On 6 April 2020 the Government introduced parental bereavement leave entitling employees who have suffered a still birth after 24 weeks or the death of a child up to the age of 18 to take leave in order to grieve and start the recovery process. The leave is not available to workers or the self-employed.
Until recently, there has been no legal obligation for employers to provide paid time off for grieving parents although employers have always been able to provide discretionary compassionate leave and 97.9% of employers do offer such time off and pay employees during this time, although it is usually only 2-5 days.
Others like grandparents may be eligible if they can prove that they have been looking after the child in place of the child’s parents and will have provided day to day care for the child in their own home for a continuous period of at least four weeks ending with the child’s death (but not if they were paid for it – except in the case of foster parents who are eligible).
Parental bereavement leave is also available to adoptive parents, as long as the adoption placement has not been disrupted.
Employees already had the legal right to take ‘reasonable’ time off to deal with an emergency – such as the death of a child – this entitlement is only to unpaid leave and does not necessarily allow for a longer time off to grieve. This changed when the new Parental Bereavement Leave and Pay Regulations came into force on 6 April 2020.
Who is entitled to paid parental bereavement leave?
- Employed parents and adults with parental responsibility who have suffered the death of a child under the age of 18
- Adults with ‘parental responsibility’ include adopters, foster parents and guardians. It also applies to those who may be close relatives or family friends that have assumed responsibility for looking after a child in the absence of parents for at least 4 weeks ending on the child’s death and without pay.
- The entitlement also applies to parents who suffer a stillbirth after 24 weeks of pregnancy. In this instance, female employees will still be entitled to up to 52 weeks of maternity leave and/or pay, as will a mother who loses a child after it is born
- Parents and primary carers must have been employed for a continuous period of at least 26 weeks before the child’s death to be eligible for paid parental bereavement leave. All employees have a ‘day one’ right to unpaid bereavement leave.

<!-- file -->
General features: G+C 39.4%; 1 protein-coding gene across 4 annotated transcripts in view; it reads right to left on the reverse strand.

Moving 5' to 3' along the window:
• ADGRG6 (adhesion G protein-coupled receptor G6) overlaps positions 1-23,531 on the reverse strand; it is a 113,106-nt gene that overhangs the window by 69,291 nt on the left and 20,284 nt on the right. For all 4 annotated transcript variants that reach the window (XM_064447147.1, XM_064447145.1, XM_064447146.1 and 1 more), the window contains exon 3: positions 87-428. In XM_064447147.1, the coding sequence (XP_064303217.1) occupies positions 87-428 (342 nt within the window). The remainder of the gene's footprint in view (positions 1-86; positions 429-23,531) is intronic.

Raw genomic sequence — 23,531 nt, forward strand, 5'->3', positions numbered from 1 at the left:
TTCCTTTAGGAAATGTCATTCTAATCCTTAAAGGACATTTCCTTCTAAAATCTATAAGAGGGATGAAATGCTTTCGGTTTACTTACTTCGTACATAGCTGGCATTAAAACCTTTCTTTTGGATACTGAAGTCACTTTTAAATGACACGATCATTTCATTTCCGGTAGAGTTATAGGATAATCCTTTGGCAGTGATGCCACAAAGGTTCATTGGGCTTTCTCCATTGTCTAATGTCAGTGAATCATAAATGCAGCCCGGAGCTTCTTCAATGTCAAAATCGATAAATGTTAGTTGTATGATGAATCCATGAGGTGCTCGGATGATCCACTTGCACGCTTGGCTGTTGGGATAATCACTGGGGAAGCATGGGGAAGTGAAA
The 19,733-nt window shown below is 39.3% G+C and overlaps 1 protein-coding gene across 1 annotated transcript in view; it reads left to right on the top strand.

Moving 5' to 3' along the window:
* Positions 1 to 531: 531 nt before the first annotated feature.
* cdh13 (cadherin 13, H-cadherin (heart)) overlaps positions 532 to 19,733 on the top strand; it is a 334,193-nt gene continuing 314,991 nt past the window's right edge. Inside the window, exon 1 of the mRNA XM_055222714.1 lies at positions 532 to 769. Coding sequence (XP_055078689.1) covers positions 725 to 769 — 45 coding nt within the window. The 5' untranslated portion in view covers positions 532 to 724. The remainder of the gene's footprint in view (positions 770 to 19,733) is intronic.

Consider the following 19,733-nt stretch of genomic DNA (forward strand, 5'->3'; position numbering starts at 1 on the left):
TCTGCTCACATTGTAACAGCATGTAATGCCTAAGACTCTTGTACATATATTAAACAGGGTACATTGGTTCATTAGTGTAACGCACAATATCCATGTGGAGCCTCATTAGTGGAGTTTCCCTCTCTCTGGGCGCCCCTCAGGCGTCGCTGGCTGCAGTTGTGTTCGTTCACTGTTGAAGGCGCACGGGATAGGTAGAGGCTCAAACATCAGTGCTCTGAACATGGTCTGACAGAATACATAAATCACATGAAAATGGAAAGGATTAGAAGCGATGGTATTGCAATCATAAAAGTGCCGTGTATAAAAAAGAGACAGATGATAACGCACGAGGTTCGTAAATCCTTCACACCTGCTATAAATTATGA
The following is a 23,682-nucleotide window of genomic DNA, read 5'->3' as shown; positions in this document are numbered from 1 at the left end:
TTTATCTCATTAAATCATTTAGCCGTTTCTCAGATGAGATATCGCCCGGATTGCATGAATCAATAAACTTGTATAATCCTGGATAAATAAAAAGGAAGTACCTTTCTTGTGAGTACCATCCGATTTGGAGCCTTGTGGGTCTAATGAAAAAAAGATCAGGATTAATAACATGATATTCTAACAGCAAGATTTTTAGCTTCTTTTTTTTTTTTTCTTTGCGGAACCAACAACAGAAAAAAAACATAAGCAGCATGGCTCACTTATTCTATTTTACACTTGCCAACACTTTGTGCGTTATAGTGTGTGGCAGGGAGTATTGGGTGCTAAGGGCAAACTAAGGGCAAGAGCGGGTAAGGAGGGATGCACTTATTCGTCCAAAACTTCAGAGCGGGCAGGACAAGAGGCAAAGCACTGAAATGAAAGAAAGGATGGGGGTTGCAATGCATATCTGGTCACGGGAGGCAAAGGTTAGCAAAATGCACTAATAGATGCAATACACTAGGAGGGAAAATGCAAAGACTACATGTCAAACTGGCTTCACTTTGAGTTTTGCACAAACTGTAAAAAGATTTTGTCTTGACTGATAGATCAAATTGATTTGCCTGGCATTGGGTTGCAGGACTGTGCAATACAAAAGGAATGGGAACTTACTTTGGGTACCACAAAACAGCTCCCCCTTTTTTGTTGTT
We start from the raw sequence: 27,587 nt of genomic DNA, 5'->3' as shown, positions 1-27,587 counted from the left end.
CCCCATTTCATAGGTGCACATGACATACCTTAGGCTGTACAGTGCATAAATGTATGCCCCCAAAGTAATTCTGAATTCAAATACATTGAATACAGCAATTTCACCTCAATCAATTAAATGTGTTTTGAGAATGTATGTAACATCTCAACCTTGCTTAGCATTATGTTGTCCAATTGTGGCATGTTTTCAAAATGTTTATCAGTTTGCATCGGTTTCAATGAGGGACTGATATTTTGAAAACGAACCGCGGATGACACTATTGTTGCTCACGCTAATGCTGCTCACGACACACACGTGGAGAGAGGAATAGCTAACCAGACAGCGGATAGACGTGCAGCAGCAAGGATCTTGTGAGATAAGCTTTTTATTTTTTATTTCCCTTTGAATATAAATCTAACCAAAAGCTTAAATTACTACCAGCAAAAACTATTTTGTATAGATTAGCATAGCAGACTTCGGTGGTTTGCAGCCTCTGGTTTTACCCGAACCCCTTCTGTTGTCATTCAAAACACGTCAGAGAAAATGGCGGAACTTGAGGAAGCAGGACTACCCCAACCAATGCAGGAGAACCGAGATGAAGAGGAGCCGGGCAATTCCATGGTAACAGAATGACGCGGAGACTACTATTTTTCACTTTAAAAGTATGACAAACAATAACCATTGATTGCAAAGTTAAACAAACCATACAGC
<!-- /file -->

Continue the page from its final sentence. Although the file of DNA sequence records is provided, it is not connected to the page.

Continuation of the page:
What are employees entitled to?
- Parents and primary carers who have been employed for a continuous period of at least 26 weeks prior to when the child dies, and have received pay above the lower earning limit for the previous eight weeks, are entitled to at least two weeks’ statutory paid leave or 90% of average weekly earnings, where this is lower).
- Workers who have not been employed for a continuous period of at least 26 weeks are entitled to two weeks’ unpaid leave.
- The two weeks’ leave can be taken either in one block of two weeks, or as two separate blocks of one week each. It must be taken within 56 weeks of the date of the child’s death. This is to allow for time to be taken off for difficult events such as birthdays or anniversaries.
- Notice requirements for taking the leave will be flexible, so it can be taken at short notice.
- The pay rate for bereavement leave is the same as the statutory rate for maternity/paternity/adoption leave.
- If an employee loses more than one child, they will be entitled to take a separate period of leave for each child.
What notice does an employee have to give?
During the first seven weeks, an employee need only inform their employer before they start work on their first day of absence, or if this isn’t possible as soon as possible. From weeks 8 to 56, an employee must give at least a week’s notice. The leave can be cancelled or rearranged with the same degree of notice.
To also claim parental bereavement pay, an employee will need to notify their employer that they meet the qualifying conditions for Statutory Parental Bereavement Pay within 28 days of the leave starting or, if this isn’t possible, as soon as possible.
Notice to claim parental leave and pay will need to include the following information:
- the name of the person claiming;
- the date of the child’s death (or date of birth for a stillborn child); and
- the date(s) that you want the period or periods of parental leave (and pay if applicable) to start and finish
Managing bereavement in the workplace is challenging for any employer, treating employees with sensitivity, kindness and compassion at such a traumatic time will be beneficial to everyone in the workplace. Not only will staff feel supported and valued, but the loyalty and engagement this will engender will benefit the organisation as a whole and foster wellbeing and morale.
If you would like help applying for bereavement leave or are an employer seeking to draw up a bereavement policy that works for your organisation please get in touch. We are here to help.